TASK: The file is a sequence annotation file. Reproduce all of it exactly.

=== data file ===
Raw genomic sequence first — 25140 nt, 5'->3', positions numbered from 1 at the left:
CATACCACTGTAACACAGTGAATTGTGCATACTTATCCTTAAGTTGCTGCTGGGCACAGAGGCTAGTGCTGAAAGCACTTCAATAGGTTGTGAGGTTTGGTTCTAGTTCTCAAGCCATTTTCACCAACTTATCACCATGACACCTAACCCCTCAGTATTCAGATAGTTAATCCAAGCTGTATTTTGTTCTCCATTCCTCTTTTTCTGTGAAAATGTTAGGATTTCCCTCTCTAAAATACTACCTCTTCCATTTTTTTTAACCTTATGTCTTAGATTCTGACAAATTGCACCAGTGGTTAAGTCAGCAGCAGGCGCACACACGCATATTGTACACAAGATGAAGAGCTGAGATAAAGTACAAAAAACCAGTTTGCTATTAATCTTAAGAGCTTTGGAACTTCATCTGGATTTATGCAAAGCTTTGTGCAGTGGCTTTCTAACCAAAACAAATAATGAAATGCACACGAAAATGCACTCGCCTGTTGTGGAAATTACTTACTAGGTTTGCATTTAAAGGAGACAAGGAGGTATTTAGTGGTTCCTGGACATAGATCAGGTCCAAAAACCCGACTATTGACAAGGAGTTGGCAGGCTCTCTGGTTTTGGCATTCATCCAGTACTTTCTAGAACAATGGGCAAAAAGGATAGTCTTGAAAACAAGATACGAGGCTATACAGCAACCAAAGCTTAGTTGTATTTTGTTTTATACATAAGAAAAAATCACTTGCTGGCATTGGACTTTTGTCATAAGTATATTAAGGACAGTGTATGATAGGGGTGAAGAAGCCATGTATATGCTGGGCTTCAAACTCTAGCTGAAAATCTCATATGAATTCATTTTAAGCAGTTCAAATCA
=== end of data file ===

Raw genomic sequence first — 25140 nt, 5'->3', positions numbered from 1 at the left:
CATACCACTGTAACACAGTGAATTGTGCATACTTATCCTTAAGTTGCTGCTGGGCACAGAGGCTAGTGCTGAAAGCACTTCAATAGGTTGTGAGGTTTGGTTCTAGTTCTCAAGCCATTTTCACCAACTTATCACCATGACACCTAACCCCTCAGTATTCAGATAGTTAATCCAAGCTGTATTTTGTTCTCCATTCCTCTTTTTCTGTGAAAATGTTAGGATTTCCCTCTCTAAAATACTACCTCTTCCATTTTTTTTAACCTTATGTCTTAGATTCTGACAAATTGCACCAGTGGTTAAGTCAGCAGCAGGCGCACACACGCATATTGTACACAAGATGAAGAGCTGAGATAAAGTACAAAAAACCAGTTTGCTATTAATCTTAAGAGCTTTGGAACTTCATCTGGATTTATGCAAAGCTTTGTGCAGTGGCTTTCTAACCAAAACAAATAATGAAATGCACACGAAAATGCACTCGCCTGTTGTGGAAATTACTTACTAGGTTTGCATTTAAAGGAGACAAGGAGGTATTTAGTGGTTCCTGGACATAGATCAGGTCCAAAAACCCGACTATTGACAAGGAGTTGGCAGGCTCTCTGGTTTTGGCATTCATCCAGTACTTTCTAGAACAATGGGCAAAAAGGATAGTCTTGAAAACAAGATACGAGGCTATACAGCAACCAAAGCTTAGTTGTATTTTGTTTTATACATAAGAAAAAATCACTTGCTGGCATTGGACTTTTGTCATAAGTATATTAAGGACAGTGTATGATAGGGGTGAAGAAGCCATGTATATGCTGGGCTTCAAACTCTAGCTGAAAATCTCATATGAATTCATTTTAAGCAGTTCAAATCA